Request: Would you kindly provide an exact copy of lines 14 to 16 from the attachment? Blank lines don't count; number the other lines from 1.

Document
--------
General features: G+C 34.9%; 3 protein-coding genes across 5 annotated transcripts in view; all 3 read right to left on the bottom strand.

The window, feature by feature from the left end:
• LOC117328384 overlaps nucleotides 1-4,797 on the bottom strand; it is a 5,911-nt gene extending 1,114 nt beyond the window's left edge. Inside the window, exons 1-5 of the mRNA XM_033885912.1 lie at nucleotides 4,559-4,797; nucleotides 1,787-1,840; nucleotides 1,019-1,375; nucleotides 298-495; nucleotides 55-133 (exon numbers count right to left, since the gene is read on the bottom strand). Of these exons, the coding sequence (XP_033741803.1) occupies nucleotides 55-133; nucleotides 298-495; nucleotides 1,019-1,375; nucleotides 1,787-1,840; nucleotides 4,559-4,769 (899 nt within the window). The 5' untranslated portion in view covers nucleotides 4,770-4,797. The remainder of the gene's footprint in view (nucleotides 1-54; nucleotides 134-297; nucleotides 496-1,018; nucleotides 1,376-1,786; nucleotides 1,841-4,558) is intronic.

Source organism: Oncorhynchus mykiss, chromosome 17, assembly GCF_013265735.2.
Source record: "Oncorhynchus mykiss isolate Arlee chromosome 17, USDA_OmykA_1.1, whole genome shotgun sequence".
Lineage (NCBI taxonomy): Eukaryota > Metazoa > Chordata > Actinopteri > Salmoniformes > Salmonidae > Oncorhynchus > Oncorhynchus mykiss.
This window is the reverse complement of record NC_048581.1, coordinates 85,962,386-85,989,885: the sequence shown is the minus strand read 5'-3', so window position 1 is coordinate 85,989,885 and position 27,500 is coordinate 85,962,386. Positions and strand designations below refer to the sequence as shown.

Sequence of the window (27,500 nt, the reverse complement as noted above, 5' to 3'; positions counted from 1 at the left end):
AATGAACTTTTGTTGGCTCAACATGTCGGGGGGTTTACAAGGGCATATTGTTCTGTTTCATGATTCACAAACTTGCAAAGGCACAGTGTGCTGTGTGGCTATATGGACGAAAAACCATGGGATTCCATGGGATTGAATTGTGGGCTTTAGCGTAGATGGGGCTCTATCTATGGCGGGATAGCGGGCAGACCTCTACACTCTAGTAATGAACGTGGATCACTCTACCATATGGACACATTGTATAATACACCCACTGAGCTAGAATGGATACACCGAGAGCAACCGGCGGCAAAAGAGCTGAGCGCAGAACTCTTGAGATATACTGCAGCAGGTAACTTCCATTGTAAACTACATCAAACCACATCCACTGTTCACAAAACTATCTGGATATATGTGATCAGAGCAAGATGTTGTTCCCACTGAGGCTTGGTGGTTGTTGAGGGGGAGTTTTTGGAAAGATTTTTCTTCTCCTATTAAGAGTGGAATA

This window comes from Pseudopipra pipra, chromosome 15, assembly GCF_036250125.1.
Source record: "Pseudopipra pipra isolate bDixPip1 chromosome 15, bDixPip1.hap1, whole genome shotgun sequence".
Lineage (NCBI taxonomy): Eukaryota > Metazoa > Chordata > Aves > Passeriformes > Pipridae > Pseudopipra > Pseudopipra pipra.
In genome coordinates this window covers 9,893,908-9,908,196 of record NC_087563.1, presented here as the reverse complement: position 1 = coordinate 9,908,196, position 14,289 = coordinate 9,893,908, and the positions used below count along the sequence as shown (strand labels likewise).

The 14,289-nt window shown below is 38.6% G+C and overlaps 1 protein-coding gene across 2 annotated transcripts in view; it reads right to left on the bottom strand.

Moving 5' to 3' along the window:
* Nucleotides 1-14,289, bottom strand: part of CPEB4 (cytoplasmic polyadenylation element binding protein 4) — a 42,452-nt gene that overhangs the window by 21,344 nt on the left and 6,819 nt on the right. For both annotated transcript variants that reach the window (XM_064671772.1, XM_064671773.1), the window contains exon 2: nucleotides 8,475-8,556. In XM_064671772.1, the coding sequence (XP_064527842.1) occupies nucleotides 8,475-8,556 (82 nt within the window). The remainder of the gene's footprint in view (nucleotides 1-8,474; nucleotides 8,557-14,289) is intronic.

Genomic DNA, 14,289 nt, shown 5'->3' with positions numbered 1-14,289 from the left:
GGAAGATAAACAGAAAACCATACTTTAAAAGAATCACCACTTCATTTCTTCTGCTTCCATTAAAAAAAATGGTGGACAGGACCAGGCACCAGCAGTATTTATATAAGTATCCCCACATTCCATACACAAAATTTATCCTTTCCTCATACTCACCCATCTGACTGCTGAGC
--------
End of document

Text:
The 14,289-nt window shown below is 38.6% G+C and overlaps 1 protein-coding gene across 2 annotated transcripts in view; it reads right to left on the bottom strand.

Moving 5' to 3' along the window:
* Nucleotides 1-14,289, bottom strand: part of CPEB4 (cytoplasmic polyadenylation element binding protein 4) — a 42,452-nt gene that overhangs the window by 21,344 nt on the left and 6,819 nt on the right. For both annotated transcript variants that reach the window (XM_064671772.1, XM_064671773.1), the window contains exon 2: nucleotides 8,475-8,556. In XM_064671772.1, the coding sequence (XP_064527842.1) occupies nucleotides 8,475-8,556 (82 nt within the window). The remainder of the gene's footprint in view (nucleotides 1-8,474; nucleotides 8,557-14,289) is intronic.